The goal of disciplined piano practice is not to master the piano.
Shocking, I know. That can’t be right, can it? Why else would you practice? Why else would you spend hours—hours that you can never get back and that you could use any other way—doing the same thing, over and over again? What is the actual goal of disciplined practice for a piano player?
The goal is this: to experience the deepest possible joy from the piano.
It feels good to be skilled, and more skill equals deeper satisfaction.
Consider this: robots can master the piano. Surely there already exists, or soon will exist, a machine that can play “Moonlight Sonata” with even greater technical precision than any set of human fingers.
But the piano is not a machine, and pianists are not machine operators.
Rather, a piano (and any other musical or artistic instrument) is a conduit for joy.
Think of it as a kind of bridge. On one side of the piano, metaphysically trapped, lie combinations of notes that, when played at varying lengths and pitches, accumulate into something that both sounds and feels beautiful. This is music.
On the other side of the piano is you. The music is eager to rush into this world. It strains against its invisible boundaries, pressing its proverbial face to the glass, requiring only fingers capable enough to open the gate to the bridge and release it.
Something happens inside a well-practiced pianist when they play. To the listener it might sound like music emanates from the piano. But to the pianist, it feels like the music travels through them first, like an electric current. Only then does it spill over into the world.
That feeling of notes and melodies and phrases shocking up the fingertips and into the soul is the reason people gladly play instruments alone—or practice any other kind of skill, like dancing, knitting, public speaking, carpentry, etc.—for hours. It feels good. When practiced skill gives way to graceful execution, musicians stop thinkingabout playing and instead enjoy simply playing.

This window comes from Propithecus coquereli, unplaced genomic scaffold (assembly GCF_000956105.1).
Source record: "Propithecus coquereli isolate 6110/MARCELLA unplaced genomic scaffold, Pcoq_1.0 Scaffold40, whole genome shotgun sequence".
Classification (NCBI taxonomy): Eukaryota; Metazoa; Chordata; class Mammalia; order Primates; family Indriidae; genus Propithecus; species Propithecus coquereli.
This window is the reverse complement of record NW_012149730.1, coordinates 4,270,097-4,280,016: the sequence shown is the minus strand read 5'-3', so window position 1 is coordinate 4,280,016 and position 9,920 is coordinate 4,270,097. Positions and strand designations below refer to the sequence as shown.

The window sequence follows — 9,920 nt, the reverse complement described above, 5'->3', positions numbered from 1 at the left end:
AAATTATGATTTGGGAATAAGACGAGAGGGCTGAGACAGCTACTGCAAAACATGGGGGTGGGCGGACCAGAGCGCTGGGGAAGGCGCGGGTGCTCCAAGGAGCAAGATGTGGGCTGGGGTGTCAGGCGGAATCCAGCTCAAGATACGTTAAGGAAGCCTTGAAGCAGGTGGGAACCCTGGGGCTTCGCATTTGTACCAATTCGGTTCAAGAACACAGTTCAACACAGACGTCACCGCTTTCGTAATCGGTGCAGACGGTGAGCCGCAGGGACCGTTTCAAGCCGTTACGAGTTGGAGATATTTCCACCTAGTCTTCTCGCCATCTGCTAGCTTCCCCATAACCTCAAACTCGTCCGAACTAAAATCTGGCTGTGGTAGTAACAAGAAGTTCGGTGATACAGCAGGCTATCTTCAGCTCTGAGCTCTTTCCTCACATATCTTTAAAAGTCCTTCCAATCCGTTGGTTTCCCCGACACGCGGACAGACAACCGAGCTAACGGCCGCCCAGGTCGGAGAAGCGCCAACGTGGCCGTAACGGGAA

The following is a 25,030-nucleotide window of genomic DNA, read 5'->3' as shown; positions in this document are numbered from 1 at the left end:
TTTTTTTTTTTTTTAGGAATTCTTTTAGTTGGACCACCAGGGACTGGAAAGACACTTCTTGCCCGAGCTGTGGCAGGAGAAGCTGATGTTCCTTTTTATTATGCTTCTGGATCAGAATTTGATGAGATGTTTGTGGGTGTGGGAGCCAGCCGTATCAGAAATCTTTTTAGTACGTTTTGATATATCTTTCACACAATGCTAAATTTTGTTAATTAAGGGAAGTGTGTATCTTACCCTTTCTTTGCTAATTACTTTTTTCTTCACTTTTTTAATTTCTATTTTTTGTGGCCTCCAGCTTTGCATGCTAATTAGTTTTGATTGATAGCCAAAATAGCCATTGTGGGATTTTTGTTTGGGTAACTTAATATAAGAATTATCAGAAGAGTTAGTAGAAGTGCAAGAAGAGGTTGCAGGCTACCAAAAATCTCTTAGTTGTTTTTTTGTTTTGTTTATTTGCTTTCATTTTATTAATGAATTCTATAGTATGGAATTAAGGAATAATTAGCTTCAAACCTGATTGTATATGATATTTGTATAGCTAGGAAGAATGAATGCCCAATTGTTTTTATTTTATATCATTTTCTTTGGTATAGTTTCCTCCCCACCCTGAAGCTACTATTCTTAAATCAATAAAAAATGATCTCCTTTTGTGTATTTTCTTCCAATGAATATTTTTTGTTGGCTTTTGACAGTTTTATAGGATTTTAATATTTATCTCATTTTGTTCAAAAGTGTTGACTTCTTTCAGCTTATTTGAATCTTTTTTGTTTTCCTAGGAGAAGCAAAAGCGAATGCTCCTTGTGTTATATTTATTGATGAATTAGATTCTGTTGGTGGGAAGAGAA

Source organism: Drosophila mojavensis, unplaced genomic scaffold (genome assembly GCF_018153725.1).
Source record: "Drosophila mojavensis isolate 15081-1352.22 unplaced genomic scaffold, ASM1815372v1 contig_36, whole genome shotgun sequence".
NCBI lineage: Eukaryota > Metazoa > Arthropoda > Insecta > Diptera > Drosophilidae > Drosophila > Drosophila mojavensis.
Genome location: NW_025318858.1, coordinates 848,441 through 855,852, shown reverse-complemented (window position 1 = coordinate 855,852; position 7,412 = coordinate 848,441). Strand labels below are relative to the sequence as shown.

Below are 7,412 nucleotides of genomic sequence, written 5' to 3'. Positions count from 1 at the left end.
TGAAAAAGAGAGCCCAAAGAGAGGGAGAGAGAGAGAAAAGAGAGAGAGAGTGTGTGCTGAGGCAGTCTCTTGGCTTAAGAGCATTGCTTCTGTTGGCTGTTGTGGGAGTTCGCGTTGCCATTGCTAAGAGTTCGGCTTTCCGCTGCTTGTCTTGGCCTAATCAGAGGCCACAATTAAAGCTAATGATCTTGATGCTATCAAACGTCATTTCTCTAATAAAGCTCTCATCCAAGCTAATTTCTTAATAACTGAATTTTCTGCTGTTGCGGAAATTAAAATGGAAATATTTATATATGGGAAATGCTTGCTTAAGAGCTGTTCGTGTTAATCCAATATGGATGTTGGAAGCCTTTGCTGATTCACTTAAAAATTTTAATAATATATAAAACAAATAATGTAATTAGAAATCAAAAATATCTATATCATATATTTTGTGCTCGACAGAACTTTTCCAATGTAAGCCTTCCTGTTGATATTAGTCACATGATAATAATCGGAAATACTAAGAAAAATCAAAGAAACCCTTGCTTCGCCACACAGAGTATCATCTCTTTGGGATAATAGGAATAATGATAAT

Christian Life as a Skill
Holiness, obedience, spirituality, worship—like playing a musical instrument, these things are not activities. They are skills. And the goal of spiritual disciplines—daily quiet time, weekly worship, Bible study meetings, regular prayer—is not for you to merely download knowledge, or have a satisfying spiritual experience. It is also, mostly, for you to sharpen the skill of your Christian life. It is to slowly accustom your spiritual fingers, as it were, to move from tapping clumsy two-note phrases to playing elegant sonatas of holy life.
Deep down, none of us likes not being obedient. If you’re a saved Christian, even one enslaved to the shallower pleasures of a particular sin or sins, some part of you wants to be good. Some part of you longs to live your life in uninhibited, unencumbered obedience to the Lord. You want it. And when you do it, it feels good. And then you want more of that life. Like a camera coming into focus, you want the gap between sinful you and holy you to shrink and disappear.
That gap is often talked about like it’s a failure of desire, or a passion gap—Why don’t you want it? How come your heart isn’t on fire for God? etc. And it is that, a little bit.
But it’s more like a skill gap.
Your Christian life is a skill. And spiritual disciplines are how you get better at it.
Practices like daily Bible reading, daily prayer, fasting, giving, worship, and service form us in the way of Christ. Repeating them produces ability in daily Christian living: growth in our love for God, expansion of our capacity to love others, more instinctive, reflexive obedience in daily life. And when our prowess of obedience is trained to a taut kind of musical dexterity, the gap between clumsy, atonal sin and skillful, mellifluous holiness gets smaller. More and more of the beauty of holiness flows out into the world, and more and more of the joy of obedience flows into our souls. That joy is what we’re after. It’s what we were made to experience.
This is good news. Following Christ can be hard, but maybe not as hard as we sometimes make it. Probably the difficulty comes from having neglected practices that would advance our skill beyond that of a simple beginner. We would never expect someone who practices piano only on occasion to be adept at it, nor enjoy playing it. Why would we have the same expectations for our life following Christ?
I’m convinced there is more daily satisfaction for us in following Christ than we experience. The way into it is the way of the piano player: disciplined practice.